Senate Poised to Act on Reform

In this update: 1. Senate Committee urged at public hearing to act swiftly on reform 2. Impartial Justice bill clears procedural hurdle, ready for vote in Senate Senate Poised to Act on Reform

Email date: 2/12/08

In this update:
1. Senate Committee urged at public hearing to act swiftly on reform
2. Impartial Justice bill clears procedural hurdle, ready for vote in Senate

The Democracy Campaign testified in favor of four reform bills at a public hearing in a Senate committee today. To read our testimony, go here.

Reform supporters were well represented at this morning’s hearing. Opponents mostly stayed away. Wisconsin Right to Life did send the committee a memo, however. The group makes a number of inflammatory - and false - statements about the proposed legislation, including the claim that groups such as WRTL would be banned from sponsoring advertising that mentions a candidate for state office and could face prison terms for doing so.

This is patently untrue. The proposed legislation does not prohibit any advertising and does not censor any message in any way. It does require interest groups to play by the same rules as candidates and all other participants in elections if they sponsor ads that aim to influence the outcome of an election. They are required to tell the public who they are, where their money comes from and how much they are spending. For ads that identify a candidate but focus on issues and don’t try to convince voters to support or oppose the candidate, groups are free to use corporate treasury funds that cannot legally be used for political purposes in Wisconsin under a state law that dates all the way back to 1906.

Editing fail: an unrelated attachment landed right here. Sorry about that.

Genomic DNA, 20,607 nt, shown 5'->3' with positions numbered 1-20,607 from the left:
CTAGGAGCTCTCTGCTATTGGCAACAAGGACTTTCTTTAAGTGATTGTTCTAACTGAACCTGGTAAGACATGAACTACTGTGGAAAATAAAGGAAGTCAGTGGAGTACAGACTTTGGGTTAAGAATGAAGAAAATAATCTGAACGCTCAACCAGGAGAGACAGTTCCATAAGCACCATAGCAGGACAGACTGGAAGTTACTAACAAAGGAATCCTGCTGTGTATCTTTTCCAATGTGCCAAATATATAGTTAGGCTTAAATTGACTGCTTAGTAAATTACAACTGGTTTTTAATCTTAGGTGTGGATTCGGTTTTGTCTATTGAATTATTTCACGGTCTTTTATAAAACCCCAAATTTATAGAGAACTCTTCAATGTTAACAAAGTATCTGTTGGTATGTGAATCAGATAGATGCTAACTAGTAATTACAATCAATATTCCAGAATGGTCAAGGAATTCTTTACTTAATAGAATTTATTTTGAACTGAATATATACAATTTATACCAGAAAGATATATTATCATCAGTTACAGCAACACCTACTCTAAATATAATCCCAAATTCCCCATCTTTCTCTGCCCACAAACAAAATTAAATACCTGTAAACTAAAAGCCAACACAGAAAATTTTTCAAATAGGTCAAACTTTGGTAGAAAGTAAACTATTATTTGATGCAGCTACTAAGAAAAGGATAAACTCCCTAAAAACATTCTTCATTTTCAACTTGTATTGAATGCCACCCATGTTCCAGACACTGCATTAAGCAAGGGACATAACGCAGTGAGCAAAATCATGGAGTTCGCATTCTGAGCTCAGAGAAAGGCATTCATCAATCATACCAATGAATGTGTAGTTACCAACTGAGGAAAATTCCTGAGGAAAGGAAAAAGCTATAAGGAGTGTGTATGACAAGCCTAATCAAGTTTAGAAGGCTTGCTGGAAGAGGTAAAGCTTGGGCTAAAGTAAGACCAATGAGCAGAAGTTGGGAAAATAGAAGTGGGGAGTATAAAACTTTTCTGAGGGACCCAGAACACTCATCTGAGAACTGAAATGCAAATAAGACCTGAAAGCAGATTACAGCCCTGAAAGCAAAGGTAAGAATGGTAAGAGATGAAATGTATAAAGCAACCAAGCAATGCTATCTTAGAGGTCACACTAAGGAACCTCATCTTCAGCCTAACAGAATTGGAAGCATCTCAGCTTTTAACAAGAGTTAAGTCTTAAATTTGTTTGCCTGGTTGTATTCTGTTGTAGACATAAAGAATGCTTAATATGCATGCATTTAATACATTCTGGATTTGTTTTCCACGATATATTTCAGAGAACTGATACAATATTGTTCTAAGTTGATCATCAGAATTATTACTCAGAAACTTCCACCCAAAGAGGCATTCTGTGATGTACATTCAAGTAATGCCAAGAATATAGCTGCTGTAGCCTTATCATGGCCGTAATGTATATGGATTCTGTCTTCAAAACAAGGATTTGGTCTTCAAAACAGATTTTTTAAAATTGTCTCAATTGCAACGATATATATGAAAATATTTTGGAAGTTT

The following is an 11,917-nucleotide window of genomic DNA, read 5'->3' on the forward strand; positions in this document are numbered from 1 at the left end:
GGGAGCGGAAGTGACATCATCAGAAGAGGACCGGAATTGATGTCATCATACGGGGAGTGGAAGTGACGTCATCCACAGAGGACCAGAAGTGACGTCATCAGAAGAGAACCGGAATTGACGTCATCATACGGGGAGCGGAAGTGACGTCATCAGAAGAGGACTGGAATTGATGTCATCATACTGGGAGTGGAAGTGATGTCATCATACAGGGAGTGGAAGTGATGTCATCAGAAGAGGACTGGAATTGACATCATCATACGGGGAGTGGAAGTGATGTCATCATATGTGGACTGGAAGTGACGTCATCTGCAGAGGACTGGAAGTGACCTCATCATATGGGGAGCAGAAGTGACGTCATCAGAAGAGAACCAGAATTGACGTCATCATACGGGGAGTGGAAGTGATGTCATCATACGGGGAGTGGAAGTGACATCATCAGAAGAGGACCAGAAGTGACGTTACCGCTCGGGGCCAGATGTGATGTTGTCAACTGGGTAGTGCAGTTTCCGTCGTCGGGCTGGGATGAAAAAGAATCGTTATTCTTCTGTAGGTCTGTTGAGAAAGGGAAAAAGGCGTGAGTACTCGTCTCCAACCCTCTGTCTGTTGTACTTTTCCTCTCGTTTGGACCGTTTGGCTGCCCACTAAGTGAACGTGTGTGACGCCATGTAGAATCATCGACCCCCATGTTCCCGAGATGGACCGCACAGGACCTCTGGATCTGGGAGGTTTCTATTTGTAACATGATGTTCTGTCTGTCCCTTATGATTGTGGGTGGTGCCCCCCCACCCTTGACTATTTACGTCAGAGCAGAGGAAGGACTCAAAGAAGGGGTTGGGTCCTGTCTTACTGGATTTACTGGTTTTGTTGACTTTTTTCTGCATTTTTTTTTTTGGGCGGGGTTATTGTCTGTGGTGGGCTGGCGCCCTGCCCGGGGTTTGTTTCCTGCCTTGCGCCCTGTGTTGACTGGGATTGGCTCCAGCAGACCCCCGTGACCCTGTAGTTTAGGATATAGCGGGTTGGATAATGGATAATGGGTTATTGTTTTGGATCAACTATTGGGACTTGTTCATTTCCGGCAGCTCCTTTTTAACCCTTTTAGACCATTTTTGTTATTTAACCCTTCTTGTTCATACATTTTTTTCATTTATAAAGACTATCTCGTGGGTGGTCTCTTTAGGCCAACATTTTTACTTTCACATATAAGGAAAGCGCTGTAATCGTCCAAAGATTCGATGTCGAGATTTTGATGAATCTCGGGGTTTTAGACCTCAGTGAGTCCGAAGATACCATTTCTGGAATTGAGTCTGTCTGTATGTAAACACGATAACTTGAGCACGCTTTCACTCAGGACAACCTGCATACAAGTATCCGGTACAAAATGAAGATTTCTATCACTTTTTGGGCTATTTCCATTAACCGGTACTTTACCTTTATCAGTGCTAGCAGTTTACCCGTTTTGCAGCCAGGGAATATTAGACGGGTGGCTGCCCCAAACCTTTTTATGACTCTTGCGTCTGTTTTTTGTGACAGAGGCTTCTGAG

The electioneering disclosure language comes straight from the U.S. Supreme Court’s ruling in June in the case brought by Wisconsin Right to Life challenging the federal McCain-Feingold campaign reform law.

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The WDC-backed Impartial Justice bill (SB 171) was withdrawn from the Joint Finance Committee yesterday, clearing the way for the judicial reform plan to be scheduled for a vote in the full Senate. It was approved by a Senate committee last May but had been languishing in the finance committee since late October.